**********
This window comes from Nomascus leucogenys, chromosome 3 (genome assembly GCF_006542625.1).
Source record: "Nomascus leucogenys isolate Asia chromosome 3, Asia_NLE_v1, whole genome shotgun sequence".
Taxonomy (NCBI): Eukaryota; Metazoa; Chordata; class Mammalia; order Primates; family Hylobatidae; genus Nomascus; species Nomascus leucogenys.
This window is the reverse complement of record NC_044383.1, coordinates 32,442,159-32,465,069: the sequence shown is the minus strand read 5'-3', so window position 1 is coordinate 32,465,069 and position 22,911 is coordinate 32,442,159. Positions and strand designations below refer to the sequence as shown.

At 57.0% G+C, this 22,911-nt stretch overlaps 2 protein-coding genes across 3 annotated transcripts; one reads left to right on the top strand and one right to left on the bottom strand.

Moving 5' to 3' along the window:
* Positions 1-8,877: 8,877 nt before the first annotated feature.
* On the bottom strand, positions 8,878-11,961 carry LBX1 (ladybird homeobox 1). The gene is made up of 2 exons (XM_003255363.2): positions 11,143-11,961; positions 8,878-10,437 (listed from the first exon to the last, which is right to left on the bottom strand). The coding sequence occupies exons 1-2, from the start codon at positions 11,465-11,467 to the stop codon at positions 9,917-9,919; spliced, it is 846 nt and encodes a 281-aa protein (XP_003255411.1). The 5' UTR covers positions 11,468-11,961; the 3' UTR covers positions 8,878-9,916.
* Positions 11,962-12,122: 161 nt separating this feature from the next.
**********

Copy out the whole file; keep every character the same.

This window comes from Nomascus leucogenys, chromosome 3 (genome assembly GCF_006542625.1).
Source record: "Nomascus leucogenys isolate Asia chromosome 3, Asia_NLE_v1, whole genome shotgun sequence".
Taxonomy (NCBI): Eukaryota; Metazoa; Chordata; class Mammalia; order Primates; family Hylobatidae; genus Nomascus; species Nomascus leucogenys.
This window is the reverse complement of record NC_044383.1, coordinates 32,442,159-32,465,069: the sequence shown is the minus strand read 5'-3', so window position 1 is coordinate 32,465,069 and position 22,911 is coordinate 32,442,159. Positions and strand designations below refer to the sequence as shown.

At 57.0% G+C, this 22,911-nt stretch overlaps 2 protein-coding genes across 3 annotated transcripts; one reads left to right on the top strand and one right to left on the bottom strand.

Moving 5' to 3' along the window:
* Positions 1-8,877: 8,877 nt before the first annotated feature.
* On the bottom strand, positions 8,878-11,961 carry LBX1 (ladybird homeobox 1). The gene is made up of 2 exons (XM_003255363.2): positions 11,143-11,961; positions 8,878-10,437 (listed from the first exon to the last, which is right to left on the bottom strand). The coding sequence occupies exons 1-2, from the start codon at positions 11,465-11,467 to the stop codon at positions 9,917-9,919; spliced, it is 846 nt and encodes a 281-aa protein (XP_003255411.1). The 5' UTR covers positions 11,468-11,961; the 3' UTR covers positions 8,878-9,916.
* Positions 11,962-12,122: 161 nt separating this feature from the next.